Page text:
American Indian tribes would use pulverised sunflower seeds into bread or cake flour. In addition, they cracked the seeds for a snack.
Their high content of mono and polyunsaturated fatty acids, and sunflower seeds might affect metabolism and accumulation.
Sunflower seeds may reduce serum levels of harmful cholesterol (LDL). When you consume them, you also experience fullness.
Sunflower seeds may help reduce cholesterol levels in the blood. A low cholesterol level reduces the risk of atherosclerosis and other cardiovascular disorders.
Sunflower oil and seeds are renowned for their anti-inflammatory properties due to the presence of active tocopherols, linoleic acid, and linolenic acid.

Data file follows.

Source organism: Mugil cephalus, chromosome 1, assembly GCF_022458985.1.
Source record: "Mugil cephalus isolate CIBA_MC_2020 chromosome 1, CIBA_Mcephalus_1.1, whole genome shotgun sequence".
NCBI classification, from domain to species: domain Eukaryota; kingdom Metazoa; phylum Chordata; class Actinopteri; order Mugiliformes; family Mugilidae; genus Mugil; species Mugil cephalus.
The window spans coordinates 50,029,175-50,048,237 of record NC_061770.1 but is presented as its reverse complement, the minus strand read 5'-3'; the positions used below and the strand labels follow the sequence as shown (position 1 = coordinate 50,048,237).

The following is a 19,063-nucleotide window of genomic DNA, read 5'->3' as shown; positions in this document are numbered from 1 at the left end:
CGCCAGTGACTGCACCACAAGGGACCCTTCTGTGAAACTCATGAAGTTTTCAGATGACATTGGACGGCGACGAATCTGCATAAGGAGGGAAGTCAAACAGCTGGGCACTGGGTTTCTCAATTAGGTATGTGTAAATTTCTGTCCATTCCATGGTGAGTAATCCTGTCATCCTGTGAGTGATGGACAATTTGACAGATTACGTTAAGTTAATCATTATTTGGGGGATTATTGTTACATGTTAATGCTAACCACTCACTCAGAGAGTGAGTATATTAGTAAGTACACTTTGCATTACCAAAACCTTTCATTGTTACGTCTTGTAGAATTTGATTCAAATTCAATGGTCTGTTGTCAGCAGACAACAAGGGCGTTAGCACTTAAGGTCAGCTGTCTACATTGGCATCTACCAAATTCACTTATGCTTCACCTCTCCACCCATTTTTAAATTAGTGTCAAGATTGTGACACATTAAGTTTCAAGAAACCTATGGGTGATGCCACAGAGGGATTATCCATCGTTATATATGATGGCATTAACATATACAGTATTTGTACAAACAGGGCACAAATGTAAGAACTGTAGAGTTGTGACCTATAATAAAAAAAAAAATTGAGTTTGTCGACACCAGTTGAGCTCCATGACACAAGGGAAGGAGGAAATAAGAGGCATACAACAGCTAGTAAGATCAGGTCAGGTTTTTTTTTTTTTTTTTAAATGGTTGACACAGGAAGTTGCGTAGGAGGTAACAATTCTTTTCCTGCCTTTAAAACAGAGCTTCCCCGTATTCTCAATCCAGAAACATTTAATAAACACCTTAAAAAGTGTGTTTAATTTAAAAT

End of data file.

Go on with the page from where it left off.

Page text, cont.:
Many medical professionals believe that diabetes can be managed by consuming the appropriate meals.
High-fiber foods such as sunflower seeds, pecans, walnuts, pumpkin seeds, soy nuts, and other nuts/seeds might help relieve constipation.
Sunflower seeds are among the richest phytoestrogen sources. Phytoestrogens are metabolites derived from plants.
These seeds can suppress the growth of Salmonella typhi, Staphylococcus aureus, Bacillus subtilis, and Vibrio cholera, among others.
Sunflower seeds include tannins, alkaloids, and saponins that interfere with the cell cycle and protein synthesis, hence eliminating bacterial and fungal infections.